LINCOLN, Maine — When the recession hit Clay GMC Chevrolet of Lincoln, everyone at the dealership made sacrifices to get the company through the downturn.
For dealership sales manager Sean Conlogue, that meant working 12-hour days, instead of 9½-hour days, for the same paycheck. Hourly wage workers cut back on their overtime, and other sales and management workers, like Conlogue, worked more hours for the same pay, he said Monday.
That’s why Conlogue and Tom Wheeler, a sales manager at Morrison’s Chevrolet of Ellsworth, said they think President Obama is right to seek further concessions from unions, creditors and management before allowing further long-term federal bailouts for General Motors and Chrysler.
If this country’s domestic automakers are going to survive the recession, everybody from unionized retirees receiving legacy benefits to executives getting million-dollar bonuses and perks needs to make concessions, Conlogue and Wheeler said.
“No plan is a good plan unless both sides are satisfied, and in this case the corporations and the unions have to be satisfied,” Conlogue said Monday.
The bloated auto industry must cut its costs — particularly with its unions — or sink, Wheeler said.
“I don’t want to say that I don’t want there to be a bailout, but if a bailout stops the problems, then that’s fine,” Wheeler said. “But if it doesn’t stop the problems or alter the current conditions with our unions, then I think the only alternative is a structured bankruptcy where the government backs our warranties and we get out of these large legacy costs.”
Those legacy costs, Wheeler said, include union retiree medical care that pays as much as 85 percent of a retiree’s benefits.
It’s wrong to call the federal aid Obama is considering a bailout, said Walter Hight, owner of Hight Chevrolet Buick Pontiac and GMC of Skowhegan.
Automakers, he said, would be “borrowing the money and paying interest on it. That’s not a bailout,” Hight said. “And I just think if they let them fold, you will be taking away millions of jobs. Is it cheaper to loan them money or to put that many people on the street?”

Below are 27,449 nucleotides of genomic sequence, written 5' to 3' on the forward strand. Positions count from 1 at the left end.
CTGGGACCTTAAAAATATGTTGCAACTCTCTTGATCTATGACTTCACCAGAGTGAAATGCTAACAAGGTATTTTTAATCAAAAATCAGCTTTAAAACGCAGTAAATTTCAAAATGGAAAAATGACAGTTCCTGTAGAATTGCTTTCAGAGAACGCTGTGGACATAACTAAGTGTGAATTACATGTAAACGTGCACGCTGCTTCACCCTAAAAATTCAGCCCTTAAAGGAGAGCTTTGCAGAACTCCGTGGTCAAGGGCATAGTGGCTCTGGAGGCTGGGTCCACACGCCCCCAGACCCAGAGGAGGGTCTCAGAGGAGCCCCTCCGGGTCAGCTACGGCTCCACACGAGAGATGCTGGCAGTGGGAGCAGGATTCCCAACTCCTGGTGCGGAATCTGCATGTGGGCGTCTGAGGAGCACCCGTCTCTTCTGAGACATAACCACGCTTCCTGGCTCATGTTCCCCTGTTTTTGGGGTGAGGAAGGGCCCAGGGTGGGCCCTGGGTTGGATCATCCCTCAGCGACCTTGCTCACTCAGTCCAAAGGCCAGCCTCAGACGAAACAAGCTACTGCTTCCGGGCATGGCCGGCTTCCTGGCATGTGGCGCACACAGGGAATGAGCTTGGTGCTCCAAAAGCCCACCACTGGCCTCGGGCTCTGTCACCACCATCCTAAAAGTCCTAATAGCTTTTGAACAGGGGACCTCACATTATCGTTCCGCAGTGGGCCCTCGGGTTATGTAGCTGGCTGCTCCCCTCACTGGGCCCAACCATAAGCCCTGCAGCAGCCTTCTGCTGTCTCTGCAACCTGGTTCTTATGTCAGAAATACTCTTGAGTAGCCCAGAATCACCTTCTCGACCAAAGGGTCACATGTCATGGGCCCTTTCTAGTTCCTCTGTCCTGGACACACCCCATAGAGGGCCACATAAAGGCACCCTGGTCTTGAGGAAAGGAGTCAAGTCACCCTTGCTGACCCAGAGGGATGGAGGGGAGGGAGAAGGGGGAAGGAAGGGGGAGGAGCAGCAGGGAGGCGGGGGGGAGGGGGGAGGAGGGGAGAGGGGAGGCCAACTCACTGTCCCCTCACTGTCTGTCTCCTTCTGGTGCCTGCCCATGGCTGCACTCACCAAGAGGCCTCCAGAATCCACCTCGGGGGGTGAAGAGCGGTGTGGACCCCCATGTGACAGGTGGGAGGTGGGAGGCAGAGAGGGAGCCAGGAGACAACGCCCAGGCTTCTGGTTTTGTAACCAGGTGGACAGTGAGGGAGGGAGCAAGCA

And today the quality of the vehicles produced domestically trumps that of most foreign automakers, Hight said.
“It wasn’t true 10 years ago, but it’s true now,” Hight said. “Cars now are going 150,000 miles. When I started out, they would get a valve job at 25,000 miles.”
Jim Bodwell, a second-generation owner of Bodwell Chrysler Dodge of Brunswick, sees the banking industry, not automakers, as the culprit.
“It’s not our fault that the banks went south. It’s Wall Street that’s scared everybody, and the price of gas hitting $4 a gallon that scared everybody” in 2008, Bodwell said. “If gas had been $2 a gallon last summer, we wouldn’t have had these problems.”
Banks advertise record-low interest rates, but dealerships haven’t seen the benefits yet, he said.
“We have good repeat customers come in and we can’t get them the loans we could a year ago,” Bodwell said. “I believe that is the biggest thing the car companies are hollering about. We tell people, ‘You don’t see too many people walking. Everybody’s driving something.’”
Another needed improvement, Conlogue said, is vehicles with higher per-gallon mileage standards.
Those customers who do get financing “will find some fantastic deals out there,” Conlogue said. “I have never seen rebates out there like this in my 37 years here.”
Efforts to obtain comments from three auto dealers in the Bangor area were unsuccessful Monday.